Friday, February 25, 2011

Answering L, for clarity's sake



An anonymous commenter known as "L" left a comment yesterday that I thought was worthy of its own post, as it covered many topics that begged to be addressed. 


Her comments are in red italics.


I agree with college student about sex since the beginning of time and will one up that with "read up on human history." After all it was a long, long time ago that the Catholic Church itself was waffling on the sticky issue of "ensoulment" (for college student, this was the notion that a fetus did not have a soul until 40 days gestation for a male or 90 days for a female... because the church, like most folks at the time, did not see females as equal.) 


L, thank you so much for this opportunity to publicly correct this very common error. The issue of "ensoulment" was a theological concept, a pondering put forward by theologians at the time. There was never a time when the Catholic Church condoned abortion. The Church, regardless of the "ensoulment" discussion, has always and everywhere taught that abortion is an inherent evil. Moral truth does not change


Has there been sexism in the Church through the ages? Because her members are human, and sinners, yes. There have been sinners of every stripe in the Church, as much yesterday as today. To read what Pope John Paul had to say about sexism and the dignity of women in general, please read his Letter to Women. If you truly desire the Catholic response to this concern, it's worth your time.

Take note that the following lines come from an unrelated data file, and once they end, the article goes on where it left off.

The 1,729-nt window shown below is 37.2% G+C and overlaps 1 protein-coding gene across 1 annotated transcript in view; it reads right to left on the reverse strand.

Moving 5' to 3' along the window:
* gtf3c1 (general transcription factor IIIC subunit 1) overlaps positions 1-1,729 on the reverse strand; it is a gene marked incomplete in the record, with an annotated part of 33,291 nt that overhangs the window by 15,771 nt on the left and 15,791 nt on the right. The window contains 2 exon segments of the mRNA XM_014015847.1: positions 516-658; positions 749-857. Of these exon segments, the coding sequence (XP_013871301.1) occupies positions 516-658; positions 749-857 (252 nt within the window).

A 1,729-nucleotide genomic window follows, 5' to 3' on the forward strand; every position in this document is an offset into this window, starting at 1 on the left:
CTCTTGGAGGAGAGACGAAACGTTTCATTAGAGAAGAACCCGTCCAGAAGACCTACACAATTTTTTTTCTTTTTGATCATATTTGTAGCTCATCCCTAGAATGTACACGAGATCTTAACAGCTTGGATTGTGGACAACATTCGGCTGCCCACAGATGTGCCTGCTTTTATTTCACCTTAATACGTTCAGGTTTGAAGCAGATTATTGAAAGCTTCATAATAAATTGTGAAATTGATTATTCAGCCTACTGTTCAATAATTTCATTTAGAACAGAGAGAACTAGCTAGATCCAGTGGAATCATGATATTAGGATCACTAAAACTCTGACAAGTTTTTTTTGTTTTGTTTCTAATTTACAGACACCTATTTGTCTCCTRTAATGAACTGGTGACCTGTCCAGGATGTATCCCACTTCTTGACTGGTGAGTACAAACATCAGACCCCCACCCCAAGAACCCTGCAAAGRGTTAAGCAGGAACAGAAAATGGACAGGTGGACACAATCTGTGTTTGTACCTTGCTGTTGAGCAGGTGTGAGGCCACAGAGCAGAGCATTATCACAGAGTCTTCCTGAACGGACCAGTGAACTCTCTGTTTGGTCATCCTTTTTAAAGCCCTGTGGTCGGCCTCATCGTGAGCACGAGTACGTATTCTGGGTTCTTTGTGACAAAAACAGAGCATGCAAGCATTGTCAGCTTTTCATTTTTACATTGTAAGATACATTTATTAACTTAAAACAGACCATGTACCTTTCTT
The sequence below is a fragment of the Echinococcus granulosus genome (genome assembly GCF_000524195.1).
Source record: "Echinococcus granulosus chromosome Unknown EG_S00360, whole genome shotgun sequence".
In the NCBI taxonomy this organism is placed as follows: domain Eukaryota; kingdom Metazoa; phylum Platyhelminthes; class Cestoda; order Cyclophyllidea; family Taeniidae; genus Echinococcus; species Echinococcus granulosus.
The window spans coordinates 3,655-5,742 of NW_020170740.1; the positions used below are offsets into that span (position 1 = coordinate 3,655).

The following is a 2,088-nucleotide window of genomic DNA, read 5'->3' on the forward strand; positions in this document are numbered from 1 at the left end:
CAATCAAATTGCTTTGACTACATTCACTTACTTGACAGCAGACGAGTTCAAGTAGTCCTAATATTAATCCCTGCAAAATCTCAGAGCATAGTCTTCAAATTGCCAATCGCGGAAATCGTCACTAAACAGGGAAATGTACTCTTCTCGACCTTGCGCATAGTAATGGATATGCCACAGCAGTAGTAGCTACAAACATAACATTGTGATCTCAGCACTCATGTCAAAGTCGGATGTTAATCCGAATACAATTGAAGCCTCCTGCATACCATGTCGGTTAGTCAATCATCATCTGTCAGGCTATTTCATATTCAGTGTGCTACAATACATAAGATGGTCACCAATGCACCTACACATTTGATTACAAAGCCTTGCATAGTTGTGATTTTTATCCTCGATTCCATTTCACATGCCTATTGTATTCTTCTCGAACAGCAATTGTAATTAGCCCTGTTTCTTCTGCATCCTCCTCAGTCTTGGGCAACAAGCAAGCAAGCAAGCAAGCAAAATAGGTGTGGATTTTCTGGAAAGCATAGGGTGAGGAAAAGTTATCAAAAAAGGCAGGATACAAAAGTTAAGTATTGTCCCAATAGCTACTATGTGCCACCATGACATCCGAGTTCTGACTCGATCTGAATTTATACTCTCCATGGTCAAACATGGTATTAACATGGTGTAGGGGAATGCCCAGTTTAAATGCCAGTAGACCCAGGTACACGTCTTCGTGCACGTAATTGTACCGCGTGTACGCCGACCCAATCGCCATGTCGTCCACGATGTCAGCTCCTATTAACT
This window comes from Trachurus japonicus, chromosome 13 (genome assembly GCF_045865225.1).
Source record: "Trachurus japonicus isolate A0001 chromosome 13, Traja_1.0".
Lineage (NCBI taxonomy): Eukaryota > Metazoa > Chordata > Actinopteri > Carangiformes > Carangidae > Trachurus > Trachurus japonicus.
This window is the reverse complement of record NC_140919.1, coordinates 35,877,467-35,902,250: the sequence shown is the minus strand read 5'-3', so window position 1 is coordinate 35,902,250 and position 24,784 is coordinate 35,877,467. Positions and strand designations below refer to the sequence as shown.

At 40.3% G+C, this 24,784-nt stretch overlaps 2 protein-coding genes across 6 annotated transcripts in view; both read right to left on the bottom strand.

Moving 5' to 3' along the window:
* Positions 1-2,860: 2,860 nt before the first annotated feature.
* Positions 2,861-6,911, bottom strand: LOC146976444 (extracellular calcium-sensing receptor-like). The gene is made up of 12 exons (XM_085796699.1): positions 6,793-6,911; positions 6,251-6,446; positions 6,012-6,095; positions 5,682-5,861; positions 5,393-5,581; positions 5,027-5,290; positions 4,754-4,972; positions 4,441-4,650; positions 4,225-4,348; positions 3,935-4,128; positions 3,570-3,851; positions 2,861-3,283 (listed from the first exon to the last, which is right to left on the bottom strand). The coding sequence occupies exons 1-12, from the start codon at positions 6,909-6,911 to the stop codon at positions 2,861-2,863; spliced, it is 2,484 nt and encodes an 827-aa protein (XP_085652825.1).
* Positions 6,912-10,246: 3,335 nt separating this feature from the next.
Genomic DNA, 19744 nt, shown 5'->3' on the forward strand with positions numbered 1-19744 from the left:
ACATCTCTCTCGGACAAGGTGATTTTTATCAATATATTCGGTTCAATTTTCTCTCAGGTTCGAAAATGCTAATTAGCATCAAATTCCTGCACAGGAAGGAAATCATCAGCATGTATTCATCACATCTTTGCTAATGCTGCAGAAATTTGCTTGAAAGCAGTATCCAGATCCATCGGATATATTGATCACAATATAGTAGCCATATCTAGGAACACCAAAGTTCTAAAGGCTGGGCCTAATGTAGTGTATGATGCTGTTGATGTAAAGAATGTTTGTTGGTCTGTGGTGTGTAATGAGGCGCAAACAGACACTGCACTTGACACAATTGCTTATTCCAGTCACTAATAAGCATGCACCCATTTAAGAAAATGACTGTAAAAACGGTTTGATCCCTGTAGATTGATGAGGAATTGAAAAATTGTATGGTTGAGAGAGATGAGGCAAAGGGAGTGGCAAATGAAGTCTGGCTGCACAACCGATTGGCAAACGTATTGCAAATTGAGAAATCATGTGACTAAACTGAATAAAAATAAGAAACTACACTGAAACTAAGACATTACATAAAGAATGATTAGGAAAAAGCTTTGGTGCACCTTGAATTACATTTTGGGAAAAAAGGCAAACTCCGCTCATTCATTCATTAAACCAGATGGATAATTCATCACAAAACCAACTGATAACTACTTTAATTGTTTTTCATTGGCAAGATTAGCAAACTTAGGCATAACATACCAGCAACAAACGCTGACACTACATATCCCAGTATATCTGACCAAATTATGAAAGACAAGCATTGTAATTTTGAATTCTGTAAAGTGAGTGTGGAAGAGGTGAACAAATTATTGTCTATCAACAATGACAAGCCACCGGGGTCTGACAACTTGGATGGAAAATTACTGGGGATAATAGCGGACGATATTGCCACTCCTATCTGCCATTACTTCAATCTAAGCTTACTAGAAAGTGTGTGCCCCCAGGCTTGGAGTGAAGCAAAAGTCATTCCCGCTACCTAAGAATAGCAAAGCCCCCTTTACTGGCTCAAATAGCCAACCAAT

Some Popes denounced any abortion regardless and some said it was okay as long as they did it before ensoulment. 


Some popes "said it was okay"? When you make a statement like that, you really need to cite your evidence. The truth is that no pope ever -- at any time, in any era -- taught that abortion was okay.

There have always been drugs, teas, tinctures to induce abortions - even hundreds of years ago. It is WELL DOCUMENTED. 


You are absolutely correct. Not only has abortion existed hundreds of years ago, but thousands of years ago. Catholicism has stood against abortion since Christ founded the Church over two thousand years ago; after all, abortion (and infanticide) was quite common in pagan Rome. No one on this blog, nor any Catholic I know, would dispute the fact that abortion has always existed. Murder, rape, theft, lying, cheating, and myriad other sins have also always existed. There is no new sin under the sun.


Ever since men have had the upper-hand over women, there has always been rape, incest, domination and subjugation throughout history. But here, in modern times we have a voice to say "NO MORE."